Happy 2012! I am back (for good or ill) after a brief hiatus for the holidays. I do hope all of you had a wonderful and HEALTHY holiday season, and that Santa stuffed your stockings with all sorts of comic book goodness.
I was looking back on the last part of 2011 and two pieces of news arose that call for a moment of our time. In December lost two of the most influential comics creators in the history of the medium.
Joe Simon and Jerry Robinson.
When I say these gentlemen were two of the most influential creators in the history of comics, I am not engaging in hyperbole. These men were right there with the likes of Siegel and Shuster, Kirby and Lee, Bob Kane…any of them.
Joe Simon, passed away on 12/14 at the age of 98 from natural causes. His name is almost always spoken in conjunction with his long time partner, the King Of Comics, Jack Kirby. Together, they created one of the most iconic characters in comics history…Captain America. At a time of great uncertainty in our country and around the world Simon helped create a symbol of America that endures to this day. Most recently in a film and two monthly titles. Cap has been in print almost without exception since 1941. There was a brief hiatus but he was back in Avengers #4and has been going strong ever since.
If that was Simon’s ONLY contribution to the history of comics it would have been a great legacy. But he did so much more. As an artist, along with Kirby, Joe redefined page layout, often exploding action through panel borders creating a story telling language still being used to this day.
Joe was also the first editor of Timely Comics, which would eventually become Marvel.
A couple of years ago, I stood in line for over an hour just to meet him at NY Comic Con. I am not an autograph hunter or one given to waiting in lines, but for Joe, it was a privilege.
Joe Simon. He will be missed of course, but as long as Cap is still slinging his shield, Joe will be remembered and celebrated.
Jerry Robinson. What a sharp guy he was! I saw him speak at Comic Con in 2010 and he told some great stories. At the then age of 87, he looked in great shape and was having a ball with the fans and adulation that was so late in coming his way. For decades Jerry (along with Bill Finger) was one of the unacknowledged creators of Batman. While Bob Kane through contract and editorial policy was the credited creator of the Dark Knight, Batman was created by committee.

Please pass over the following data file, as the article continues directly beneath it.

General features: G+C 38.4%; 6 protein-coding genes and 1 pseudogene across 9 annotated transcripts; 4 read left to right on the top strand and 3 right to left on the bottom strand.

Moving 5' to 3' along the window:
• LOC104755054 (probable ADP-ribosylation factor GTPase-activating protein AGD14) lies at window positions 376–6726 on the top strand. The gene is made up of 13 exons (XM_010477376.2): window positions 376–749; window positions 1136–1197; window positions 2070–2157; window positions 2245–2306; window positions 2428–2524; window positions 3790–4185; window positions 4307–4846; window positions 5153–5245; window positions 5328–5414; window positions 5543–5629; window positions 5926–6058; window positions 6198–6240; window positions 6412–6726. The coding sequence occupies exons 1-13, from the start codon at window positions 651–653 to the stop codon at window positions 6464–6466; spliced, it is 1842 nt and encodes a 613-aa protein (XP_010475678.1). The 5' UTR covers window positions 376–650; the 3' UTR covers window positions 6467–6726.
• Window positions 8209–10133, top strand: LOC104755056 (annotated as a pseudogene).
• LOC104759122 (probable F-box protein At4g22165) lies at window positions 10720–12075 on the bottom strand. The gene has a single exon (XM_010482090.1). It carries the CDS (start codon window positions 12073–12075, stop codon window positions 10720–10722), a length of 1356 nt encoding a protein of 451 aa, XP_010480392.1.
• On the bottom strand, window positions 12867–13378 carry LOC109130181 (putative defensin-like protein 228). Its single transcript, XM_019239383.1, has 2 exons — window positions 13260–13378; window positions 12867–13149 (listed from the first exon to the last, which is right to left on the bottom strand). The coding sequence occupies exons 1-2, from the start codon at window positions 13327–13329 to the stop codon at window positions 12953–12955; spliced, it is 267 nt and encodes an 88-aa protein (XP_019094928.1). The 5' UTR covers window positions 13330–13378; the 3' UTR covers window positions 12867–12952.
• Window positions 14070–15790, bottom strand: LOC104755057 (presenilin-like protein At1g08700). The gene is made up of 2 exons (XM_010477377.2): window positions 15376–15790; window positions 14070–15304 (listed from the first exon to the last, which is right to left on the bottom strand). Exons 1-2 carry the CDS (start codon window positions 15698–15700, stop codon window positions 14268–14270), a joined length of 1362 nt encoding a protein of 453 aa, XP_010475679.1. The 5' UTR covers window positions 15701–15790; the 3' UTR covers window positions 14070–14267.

Jerry was instrumental in the creation of Robin The Boy Wonder and The Joker, as well as much of the Batman mythos. In recent years he received acknowledgement for his contribution and the accolades so long overdue.
Like Joe, Jerry was more than a one shot wonder. He was a prolific creator for many years. However his greatest contribution to comics was as an advocate for creator’s rights. During the mid 70’s Jerry was one of the key figures in championing the case of Siegel and Shuster in their decades long struggle with DC over their creation of Superman. Along with Neal Adams, Jerry helped win, not only financial compensation for the pair but creative credit for both Siegel and Shuster in all broadcast and published works containing the Superman character.
In 1978, he founded Cartoonists & Writers Syndicate/CartoonArts International which as of 2010 has more than 550 artists from over 75 countries.
They once asked Mickey mantle how he would want to be remembered. His answer was not to be remembered so much as a great player but as a great team mate. That is how, I think, Jerry Robinson will be remembered. That is a fine legacy for anyone.
Jerry passed away on December 7th, right here on Staten Island.
Joe…Jerry. Thanks for everything. We’ll miss you both.